Publishing Partner: Cambridge University Press CUP Extra Publisher Login
amazon logo
More Info


New from Oxford University Press!

ad

How Traditions Live and Die

By Olivier Morin

This book brings together cognitive science and quantitative cultural history to look into the causes of cultural survival.


New from Cambridge University Press!

ad

The Acquisition of Heritage Languages

By Silvina Montrul

"This work centres on the grammatical development of the heritage language and the language learning trajectory of heritage speakers, synthesizing recent experimental research."


Academic Paper


Title: Investigating the nature of aspirated stops in Western Andalusian Spanish
Author: Francisco Torreira
Institution: University of Illinois at Urbana-Champaign
Linguistic Field: Phonetics; Phonology
Subject Language: Spanish
Abstract: In Western Andalusian Spanish (WAS), [h + voiceless stop] clusters are realized as long pre- and postaspirated stops. This study investigates if a new class of stops (realized as geminates with variable degrees of pre- and postaspiration) has emerged in this dialect, or if postaspiration in these clusters results from articulatory overlap. An experiment was carried out in which WAS speakers produced [h + voiceless stop] clusters under changes in speech rate and stress location. The duration of postaspiration, measured as voice onset, did not show systematic effects of any of the experimental variables. Moreover, trade-offs were observed between voice onset and preaspiration plus closure durations. These results indicate that postaspiration in WAS [h + voiceless stop] clusters is the consequence of extensive articulatory overlap. It is further hypothesized that the lengthening of closures in WAS stops preceded by [h] results from a different gestural mechanism affecting all [hC] clusters in this dialect. From a broader perspective, since extensive overlap and consonantal lengthening do not occur in the [hC] clusters of other Spanish varieties, these findings lend support to the idea that intergestural coordination patterns can be dialect-specific.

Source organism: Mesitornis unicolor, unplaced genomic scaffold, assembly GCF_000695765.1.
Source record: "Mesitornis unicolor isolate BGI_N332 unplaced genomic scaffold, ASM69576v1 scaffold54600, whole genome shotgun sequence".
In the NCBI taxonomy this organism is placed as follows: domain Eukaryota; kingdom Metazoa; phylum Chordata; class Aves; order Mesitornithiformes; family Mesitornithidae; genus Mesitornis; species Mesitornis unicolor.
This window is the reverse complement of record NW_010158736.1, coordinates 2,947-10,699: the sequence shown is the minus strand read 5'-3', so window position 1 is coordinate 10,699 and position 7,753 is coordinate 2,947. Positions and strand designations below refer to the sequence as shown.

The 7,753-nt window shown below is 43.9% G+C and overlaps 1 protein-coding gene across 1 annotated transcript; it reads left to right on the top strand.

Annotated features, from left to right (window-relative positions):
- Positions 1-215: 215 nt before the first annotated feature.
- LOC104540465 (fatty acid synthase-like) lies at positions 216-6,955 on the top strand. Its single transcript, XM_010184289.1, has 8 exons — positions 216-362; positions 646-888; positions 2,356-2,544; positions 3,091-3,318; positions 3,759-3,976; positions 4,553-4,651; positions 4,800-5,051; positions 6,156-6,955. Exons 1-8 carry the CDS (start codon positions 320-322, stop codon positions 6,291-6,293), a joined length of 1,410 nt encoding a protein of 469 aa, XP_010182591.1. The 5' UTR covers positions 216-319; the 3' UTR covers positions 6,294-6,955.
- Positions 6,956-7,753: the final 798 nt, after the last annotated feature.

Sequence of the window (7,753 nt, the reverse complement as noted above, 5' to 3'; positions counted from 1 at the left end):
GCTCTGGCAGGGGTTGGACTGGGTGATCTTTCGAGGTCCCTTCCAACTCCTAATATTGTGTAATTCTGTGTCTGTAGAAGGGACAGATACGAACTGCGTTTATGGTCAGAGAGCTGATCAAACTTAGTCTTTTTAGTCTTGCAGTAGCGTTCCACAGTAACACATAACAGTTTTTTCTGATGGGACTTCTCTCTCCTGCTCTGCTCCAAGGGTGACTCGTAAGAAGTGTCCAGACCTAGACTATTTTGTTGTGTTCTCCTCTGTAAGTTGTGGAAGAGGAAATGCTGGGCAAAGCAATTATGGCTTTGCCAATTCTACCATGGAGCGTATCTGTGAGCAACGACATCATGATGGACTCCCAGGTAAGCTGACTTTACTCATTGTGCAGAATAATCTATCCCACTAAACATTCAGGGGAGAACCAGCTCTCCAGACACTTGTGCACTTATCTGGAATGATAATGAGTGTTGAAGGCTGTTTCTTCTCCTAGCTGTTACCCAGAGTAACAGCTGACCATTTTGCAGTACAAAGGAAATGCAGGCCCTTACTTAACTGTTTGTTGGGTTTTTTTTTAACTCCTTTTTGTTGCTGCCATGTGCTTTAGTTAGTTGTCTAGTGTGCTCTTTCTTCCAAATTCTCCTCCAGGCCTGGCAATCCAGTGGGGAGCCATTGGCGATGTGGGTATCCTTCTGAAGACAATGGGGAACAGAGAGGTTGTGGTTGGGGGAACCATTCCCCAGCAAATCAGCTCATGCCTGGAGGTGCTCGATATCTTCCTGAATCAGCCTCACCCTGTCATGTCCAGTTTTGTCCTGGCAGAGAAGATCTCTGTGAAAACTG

CUP AT LINGUIST

This article appears IN Journal of the International Phonetic Association Vol. 42, Issue 1, which you can READ on Cambridge's site .



Add a new paper
Return to Academic Papers main page
Return to Directory of Linguists main page